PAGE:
This isn't exactly new. In the late 1990s, I had tried to write a story about how some reporters had been harm and manhandled by various people (such as prime ministers!) and protesters who had positive narratives spun, and those incidents were not mentioned by their colleagues. Needless to say, my story was nixed and never saw the light of day, even though I had interviewed those who had been harmed, even if they had police trounce them for merely asking a world leader to repeat what they said.
It happens. It is difficult when there are mobs or people in power who can screw you over.
Once upon a time people would be outraged for the simple reason that reporters were just about the only people who could get access to volatile events or have a path cleared to interview people in power.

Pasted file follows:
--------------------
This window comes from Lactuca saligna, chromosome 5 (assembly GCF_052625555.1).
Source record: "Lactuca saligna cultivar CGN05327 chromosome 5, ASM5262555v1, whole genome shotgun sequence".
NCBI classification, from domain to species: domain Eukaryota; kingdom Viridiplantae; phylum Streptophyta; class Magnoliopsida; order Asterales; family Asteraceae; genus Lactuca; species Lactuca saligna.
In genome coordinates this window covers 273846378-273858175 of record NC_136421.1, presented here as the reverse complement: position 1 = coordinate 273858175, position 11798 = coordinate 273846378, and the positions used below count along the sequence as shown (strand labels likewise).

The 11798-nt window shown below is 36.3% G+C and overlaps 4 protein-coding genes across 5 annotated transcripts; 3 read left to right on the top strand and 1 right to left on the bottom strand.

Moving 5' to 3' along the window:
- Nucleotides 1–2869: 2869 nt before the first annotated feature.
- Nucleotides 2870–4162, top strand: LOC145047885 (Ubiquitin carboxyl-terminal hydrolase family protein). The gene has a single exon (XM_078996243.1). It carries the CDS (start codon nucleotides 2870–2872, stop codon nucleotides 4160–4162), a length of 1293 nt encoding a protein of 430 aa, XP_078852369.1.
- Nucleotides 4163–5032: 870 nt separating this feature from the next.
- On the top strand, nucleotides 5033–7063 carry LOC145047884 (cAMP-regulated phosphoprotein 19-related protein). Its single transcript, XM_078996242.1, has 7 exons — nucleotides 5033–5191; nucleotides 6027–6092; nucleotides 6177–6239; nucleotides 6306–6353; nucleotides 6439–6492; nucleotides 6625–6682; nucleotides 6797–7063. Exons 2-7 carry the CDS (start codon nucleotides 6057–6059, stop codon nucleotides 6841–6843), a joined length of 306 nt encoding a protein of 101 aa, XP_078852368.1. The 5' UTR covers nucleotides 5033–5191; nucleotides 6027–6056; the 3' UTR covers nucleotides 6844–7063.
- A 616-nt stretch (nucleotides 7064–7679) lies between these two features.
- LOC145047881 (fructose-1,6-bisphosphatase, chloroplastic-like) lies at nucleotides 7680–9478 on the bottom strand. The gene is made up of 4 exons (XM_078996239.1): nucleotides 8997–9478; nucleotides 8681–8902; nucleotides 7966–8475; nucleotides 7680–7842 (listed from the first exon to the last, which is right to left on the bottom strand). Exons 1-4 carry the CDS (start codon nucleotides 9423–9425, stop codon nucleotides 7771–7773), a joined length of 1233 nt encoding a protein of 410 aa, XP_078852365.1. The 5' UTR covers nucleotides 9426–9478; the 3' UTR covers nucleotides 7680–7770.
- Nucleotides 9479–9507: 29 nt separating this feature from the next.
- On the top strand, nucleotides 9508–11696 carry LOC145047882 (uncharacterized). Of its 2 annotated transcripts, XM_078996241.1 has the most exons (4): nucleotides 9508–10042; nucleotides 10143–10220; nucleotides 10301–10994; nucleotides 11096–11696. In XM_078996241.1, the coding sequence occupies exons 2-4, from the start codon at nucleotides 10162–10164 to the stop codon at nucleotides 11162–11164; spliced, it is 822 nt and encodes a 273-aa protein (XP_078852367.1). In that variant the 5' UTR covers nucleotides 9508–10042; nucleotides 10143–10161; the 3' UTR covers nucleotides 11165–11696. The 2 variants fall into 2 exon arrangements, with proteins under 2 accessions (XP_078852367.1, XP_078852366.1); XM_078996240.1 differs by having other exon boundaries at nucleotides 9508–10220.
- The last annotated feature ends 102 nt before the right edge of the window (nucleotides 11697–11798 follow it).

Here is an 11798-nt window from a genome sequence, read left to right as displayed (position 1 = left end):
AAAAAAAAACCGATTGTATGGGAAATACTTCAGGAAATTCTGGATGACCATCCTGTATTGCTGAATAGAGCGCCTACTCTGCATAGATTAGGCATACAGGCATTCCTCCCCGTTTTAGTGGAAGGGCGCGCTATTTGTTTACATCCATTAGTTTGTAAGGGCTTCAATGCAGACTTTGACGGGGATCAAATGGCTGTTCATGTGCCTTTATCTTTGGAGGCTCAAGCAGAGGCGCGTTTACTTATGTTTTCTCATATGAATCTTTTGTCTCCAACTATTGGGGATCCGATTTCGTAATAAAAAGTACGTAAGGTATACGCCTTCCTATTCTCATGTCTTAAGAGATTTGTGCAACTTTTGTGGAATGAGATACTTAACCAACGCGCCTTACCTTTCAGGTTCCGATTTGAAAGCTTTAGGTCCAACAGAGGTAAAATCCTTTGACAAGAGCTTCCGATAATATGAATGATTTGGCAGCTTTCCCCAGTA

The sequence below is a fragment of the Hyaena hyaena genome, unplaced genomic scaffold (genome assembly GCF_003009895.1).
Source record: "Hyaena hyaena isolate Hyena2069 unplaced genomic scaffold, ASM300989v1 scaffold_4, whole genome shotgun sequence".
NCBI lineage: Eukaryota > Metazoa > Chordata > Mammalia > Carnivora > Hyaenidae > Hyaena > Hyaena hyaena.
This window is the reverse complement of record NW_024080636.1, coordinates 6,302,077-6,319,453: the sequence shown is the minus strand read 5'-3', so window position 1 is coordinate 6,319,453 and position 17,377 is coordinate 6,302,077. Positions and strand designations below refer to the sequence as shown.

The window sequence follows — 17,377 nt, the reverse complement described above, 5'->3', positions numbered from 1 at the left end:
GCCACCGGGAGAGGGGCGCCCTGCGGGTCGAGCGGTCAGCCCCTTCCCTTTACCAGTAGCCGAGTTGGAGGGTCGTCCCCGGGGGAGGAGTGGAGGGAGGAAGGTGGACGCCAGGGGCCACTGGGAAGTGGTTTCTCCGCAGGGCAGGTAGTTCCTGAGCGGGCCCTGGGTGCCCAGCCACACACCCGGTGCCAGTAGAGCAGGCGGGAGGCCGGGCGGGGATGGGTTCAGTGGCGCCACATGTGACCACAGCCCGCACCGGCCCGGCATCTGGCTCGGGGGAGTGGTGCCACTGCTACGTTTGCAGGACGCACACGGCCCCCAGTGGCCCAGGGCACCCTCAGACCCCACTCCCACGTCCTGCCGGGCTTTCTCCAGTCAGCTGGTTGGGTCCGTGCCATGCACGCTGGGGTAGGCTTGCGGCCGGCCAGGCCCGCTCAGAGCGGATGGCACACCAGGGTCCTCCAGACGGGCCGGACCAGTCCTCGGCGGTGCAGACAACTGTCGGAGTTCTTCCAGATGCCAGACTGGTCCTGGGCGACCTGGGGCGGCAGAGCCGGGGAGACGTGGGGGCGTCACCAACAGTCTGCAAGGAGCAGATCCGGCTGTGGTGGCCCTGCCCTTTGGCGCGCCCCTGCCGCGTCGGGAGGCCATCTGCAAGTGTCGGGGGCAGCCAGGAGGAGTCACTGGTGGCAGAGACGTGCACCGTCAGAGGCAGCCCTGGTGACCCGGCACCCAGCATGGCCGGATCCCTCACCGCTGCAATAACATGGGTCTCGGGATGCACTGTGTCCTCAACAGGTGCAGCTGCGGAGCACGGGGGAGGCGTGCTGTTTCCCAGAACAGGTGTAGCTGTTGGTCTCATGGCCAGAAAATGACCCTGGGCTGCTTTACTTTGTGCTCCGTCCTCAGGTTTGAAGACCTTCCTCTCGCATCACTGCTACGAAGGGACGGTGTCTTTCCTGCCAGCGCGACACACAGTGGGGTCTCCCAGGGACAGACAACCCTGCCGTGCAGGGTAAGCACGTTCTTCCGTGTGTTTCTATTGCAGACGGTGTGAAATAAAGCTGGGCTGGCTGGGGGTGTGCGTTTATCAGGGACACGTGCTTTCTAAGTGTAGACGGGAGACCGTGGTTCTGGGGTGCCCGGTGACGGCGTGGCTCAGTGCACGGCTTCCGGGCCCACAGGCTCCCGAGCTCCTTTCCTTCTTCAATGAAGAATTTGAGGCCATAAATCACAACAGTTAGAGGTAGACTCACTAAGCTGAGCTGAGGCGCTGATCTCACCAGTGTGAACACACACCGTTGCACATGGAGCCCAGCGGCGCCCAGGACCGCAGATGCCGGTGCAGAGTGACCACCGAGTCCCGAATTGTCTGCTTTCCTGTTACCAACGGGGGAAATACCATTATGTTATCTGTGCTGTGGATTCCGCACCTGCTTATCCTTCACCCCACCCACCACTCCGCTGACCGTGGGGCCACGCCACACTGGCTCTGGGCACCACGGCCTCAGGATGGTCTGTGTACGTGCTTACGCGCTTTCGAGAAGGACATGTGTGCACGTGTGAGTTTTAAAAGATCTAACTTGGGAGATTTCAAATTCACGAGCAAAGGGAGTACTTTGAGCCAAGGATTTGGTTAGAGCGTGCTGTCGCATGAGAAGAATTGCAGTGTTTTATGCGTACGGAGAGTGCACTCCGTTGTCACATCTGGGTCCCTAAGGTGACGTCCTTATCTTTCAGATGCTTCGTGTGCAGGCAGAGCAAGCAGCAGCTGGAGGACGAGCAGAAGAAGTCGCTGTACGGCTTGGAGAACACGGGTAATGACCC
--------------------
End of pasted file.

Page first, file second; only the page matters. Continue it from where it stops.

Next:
Now, it is not the same. Politicians a tweet their selfies and get their lackeys to spew junk on social media. Protestors can film themselves and control their narrative, spinning stories how they are oh-so-right-and-moral and if anyone sees their lies, contradictions, and hypocrisy are just pure evil for pointing it out.
So abuse of journalists is shrugged off because they have become obsolete. The value of journalists has been plummeting for years because of access to an international audience has been opened to the general public.
It is a sign of the times, and one that is still hard for many in the business to grasp because its implications about the state of the profession is too catastrophic to entertain...